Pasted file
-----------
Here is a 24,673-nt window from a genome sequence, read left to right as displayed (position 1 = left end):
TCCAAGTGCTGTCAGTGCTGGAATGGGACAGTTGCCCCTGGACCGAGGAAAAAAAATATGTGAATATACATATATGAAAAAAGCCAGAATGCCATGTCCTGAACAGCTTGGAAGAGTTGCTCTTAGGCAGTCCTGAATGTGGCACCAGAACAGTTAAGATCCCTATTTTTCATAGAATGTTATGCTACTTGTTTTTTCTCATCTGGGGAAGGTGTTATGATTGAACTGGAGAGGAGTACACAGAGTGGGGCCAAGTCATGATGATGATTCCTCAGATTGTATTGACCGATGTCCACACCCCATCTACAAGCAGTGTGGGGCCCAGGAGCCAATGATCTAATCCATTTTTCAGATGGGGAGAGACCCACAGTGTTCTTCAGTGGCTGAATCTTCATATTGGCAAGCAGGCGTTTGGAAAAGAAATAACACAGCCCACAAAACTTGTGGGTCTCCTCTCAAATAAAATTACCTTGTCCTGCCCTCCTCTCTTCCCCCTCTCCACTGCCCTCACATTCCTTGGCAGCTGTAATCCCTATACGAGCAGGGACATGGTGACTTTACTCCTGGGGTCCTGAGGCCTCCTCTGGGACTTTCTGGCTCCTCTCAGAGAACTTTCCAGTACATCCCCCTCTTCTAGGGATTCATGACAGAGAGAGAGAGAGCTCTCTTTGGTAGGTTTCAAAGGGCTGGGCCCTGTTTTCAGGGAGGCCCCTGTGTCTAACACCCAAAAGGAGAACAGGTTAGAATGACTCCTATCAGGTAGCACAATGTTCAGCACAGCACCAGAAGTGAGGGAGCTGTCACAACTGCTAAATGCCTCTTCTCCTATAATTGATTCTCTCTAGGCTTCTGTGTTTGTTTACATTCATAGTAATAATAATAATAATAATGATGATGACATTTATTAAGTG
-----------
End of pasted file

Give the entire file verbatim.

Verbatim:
Here is a 24,673-nt window from a genome sequence, read left to right as displayed (position 1 = left end):
TCCAAGTGCTGTCAGTGCTGGAATGGGACAGTTGCCCCTGGACCGAGGAAAAAAAATATGTGAATATACATATATGAAAAAAGCCAGAATGCCATGTCCTGAACAGCTTGGAAGAGTTGCTCTTAGGCAGTCCTGAATGTGGCACCAGAACAGTTAAGATCCCTATTTTTCATAGAATGTTATGCTACTTGTTTTTTCTCATCTGGGGAAGGTGTTATGATTGAACTGGAGAGGAGTACACAGAGTGGGGCCAAGTCATGATGATGATTCCTCAGATTGTATTGACCGATGTCCACACCCCATCTACAAGCAGTGTGGGGCCCAGGAGCCAATGATCTAATCCATTTTTCAGATGGGGAGAGACCCACAGTGTTCTTCAGTGGCTGAATCTTCATATTGGCAAGCAGGCGTTTGGAAAAGAAATAACACAGCCCACAAAACTTGTGGGTCTCCTCTCAAATAAAATTACCTTGTCCTGCCCTCCTCTCTTCCCCCTCTCCACTGCCCTCACATTCCTTGGCAGCTGTAATCCCTATACGAGCAGGGACATGGTGACTTTACTCCTGGGGTCCTGAGGCCTCCTCTGGGACTTTCTGGCTCCTCTCAGAGAACTTTCCAGTACATCCCCCTCTTCTAGGGATTCATGACAGAGAGAGAGAGAGCTCTCTTTGGTAGGTTTCAAAGGGCTGGGCCCTGTTTTCAGGGAGGCCCCTGTGTCTAACACCCAAAAGGAGAACAGGTTAGAATGACTCCTATCAGGTAGCACAATGTTCAGCACAGCACCAGAAGTGAGGGAGCTGTCACAACTGCTAAATGCCTCTTCTCCTATAATTGATTCTCTCTAGGCTTCTGTGTTTGTTTACATTCATAGTAATAATAATAATAATAATGATGATGACATTTATTAAGTG